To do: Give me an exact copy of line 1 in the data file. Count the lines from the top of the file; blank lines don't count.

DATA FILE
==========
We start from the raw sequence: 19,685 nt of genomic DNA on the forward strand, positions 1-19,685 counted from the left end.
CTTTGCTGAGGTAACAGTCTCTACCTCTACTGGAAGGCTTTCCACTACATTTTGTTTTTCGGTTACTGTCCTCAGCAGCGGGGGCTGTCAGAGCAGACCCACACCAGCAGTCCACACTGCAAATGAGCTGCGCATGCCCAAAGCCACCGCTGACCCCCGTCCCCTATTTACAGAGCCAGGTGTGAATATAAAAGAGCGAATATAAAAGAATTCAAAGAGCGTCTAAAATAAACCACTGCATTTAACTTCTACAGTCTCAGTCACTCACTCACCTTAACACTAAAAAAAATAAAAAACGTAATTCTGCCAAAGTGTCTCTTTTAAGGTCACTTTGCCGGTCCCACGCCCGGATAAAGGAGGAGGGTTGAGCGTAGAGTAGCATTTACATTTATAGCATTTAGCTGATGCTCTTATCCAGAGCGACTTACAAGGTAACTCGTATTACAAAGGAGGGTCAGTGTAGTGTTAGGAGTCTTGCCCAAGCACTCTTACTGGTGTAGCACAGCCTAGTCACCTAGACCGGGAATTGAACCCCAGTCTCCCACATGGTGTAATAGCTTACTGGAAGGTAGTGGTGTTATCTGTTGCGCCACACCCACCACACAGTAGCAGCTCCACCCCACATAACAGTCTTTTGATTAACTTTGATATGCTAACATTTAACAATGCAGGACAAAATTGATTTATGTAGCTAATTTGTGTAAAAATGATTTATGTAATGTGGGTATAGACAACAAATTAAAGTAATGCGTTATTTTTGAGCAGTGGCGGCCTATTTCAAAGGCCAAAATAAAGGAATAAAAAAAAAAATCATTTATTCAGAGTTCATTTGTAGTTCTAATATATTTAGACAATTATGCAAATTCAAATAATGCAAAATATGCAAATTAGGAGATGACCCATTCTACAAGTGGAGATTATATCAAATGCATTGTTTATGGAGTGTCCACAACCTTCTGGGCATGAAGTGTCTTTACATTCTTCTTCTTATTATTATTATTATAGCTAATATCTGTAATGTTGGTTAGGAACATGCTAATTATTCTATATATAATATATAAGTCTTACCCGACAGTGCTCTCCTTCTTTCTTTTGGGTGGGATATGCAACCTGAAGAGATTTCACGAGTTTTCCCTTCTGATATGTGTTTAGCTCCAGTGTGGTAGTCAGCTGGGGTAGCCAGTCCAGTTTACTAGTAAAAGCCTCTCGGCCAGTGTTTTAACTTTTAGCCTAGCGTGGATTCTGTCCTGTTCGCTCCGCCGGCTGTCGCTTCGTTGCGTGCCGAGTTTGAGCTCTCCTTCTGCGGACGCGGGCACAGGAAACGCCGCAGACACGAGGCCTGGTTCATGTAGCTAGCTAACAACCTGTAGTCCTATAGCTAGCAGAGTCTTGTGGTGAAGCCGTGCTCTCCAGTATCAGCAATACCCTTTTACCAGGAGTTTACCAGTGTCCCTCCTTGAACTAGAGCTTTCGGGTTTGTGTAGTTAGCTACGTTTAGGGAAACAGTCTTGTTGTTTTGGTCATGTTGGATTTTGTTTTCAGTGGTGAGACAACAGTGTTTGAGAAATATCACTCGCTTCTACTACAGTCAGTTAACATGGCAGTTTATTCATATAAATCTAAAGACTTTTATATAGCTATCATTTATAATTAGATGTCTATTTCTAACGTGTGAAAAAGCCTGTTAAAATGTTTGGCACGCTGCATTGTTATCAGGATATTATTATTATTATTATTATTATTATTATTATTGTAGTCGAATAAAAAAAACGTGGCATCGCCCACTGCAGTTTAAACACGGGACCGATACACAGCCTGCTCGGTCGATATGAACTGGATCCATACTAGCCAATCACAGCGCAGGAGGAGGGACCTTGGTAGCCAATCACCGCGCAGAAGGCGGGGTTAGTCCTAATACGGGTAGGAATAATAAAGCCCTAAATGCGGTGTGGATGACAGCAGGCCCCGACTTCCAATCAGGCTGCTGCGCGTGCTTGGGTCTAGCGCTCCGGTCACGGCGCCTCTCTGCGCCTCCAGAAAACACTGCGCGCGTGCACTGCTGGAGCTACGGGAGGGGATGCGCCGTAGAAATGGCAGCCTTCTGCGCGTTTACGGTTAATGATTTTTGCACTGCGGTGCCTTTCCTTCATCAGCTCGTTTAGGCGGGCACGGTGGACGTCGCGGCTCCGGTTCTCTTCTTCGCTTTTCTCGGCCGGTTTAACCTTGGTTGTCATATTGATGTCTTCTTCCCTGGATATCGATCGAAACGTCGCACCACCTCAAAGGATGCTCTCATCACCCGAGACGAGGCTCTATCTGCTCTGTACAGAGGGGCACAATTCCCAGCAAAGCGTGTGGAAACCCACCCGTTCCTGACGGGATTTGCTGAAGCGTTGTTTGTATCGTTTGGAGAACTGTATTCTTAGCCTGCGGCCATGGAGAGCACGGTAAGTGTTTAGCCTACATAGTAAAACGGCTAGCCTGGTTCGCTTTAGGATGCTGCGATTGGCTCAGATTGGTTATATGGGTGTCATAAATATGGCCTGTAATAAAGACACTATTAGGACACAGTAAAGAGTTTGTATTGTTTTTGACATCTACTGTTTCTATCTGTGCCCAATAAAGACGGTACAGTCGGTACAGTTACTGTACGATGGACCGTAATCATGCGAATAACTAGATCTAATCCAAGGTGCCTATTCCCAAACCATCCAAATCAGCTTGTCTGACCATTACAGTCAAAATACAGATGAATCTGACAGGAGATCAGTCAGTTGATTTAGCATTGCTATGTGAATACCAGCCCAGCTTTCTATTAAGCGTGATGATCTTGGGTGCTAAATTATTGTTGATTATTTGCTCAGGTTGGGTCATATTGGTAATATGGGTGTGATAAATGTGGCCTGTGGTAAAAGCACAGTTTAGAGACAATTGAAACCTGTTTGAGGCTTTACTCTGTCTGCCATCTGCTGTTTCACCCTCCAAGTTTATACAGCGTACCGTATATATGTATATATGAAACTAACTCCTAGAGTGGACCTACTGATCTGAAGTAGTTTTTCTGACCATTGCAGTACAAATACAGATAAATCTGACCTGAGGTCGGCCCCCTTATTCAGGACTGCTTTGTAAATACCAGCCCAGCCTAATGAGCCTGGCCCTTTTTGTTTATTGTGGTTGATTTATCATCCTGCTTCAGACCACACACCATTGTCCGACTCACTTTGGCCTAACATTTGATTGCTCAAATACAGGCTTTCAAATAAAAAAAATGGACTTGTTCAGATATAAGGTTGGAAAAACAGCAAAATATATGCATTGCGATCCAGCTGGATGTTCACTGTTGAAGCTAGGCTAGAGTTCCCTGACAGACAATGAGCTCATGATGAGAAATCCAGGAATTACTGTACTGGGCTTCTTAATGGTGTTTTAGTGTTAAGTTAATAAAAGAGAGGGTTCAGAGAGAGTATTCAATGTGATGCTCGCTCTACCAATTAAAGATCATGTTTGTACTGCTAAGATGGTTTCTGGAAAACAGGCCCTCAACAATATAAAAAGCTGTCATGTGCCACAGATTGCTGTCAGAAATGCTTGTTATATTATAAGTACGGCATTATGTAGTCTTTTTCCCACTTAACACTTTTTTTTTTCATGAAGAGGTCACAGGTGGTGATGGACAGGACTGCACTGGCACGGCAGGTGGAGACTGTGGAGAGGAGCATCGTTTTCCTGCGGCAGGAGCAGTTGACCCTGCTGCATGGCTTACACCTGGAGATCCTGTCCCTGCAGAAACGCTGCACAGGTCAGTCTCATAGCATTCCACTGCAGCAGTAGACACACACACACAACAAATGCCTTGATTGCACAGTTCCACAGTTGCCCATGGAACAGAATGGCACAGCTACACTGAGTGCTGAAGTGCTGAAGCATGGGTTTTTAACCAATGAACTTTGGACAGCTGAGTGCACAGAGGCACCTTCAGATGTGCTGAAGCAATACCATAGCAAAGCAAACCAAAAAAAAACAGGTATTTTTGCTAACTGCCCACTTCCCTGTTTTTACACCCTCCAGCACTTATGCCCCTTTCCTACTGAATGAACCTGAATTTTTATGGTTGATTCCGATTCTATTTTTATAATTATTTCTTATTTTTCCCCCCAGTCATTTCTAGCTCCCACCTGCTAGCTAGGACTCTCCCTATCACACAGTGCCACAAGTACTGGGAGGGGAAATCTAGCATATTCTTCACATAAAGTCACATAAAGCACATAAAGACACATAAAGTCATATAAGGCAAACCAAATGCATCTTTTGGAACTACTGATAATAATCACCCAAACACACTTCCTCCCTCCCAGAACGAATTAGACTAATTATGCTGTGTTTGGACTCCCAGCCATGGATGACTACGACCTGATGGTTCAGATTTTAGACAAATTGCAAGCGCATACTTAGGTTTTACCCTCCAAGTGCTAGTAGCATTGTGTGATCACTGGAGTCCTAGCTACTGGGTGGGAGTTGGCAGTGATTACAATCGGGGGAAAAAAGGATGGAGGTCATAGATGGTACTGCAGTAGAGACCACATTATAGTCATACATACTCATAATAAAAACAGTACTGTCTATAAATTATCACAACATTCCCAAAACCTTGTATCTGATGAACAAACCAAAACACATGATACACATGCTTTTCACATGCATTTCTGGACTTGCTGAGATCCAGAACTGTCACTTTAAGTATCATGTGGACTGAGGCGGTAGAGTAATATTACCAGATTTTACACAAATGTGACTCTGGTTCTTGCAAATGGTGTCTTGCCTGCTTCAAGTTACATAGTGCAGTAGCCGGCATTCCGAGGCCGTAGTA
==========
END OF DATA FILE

We start from the raw sequence: 19,685 nt of genomic DNA on the forward strand, positions 1-19,685 counted from the left end.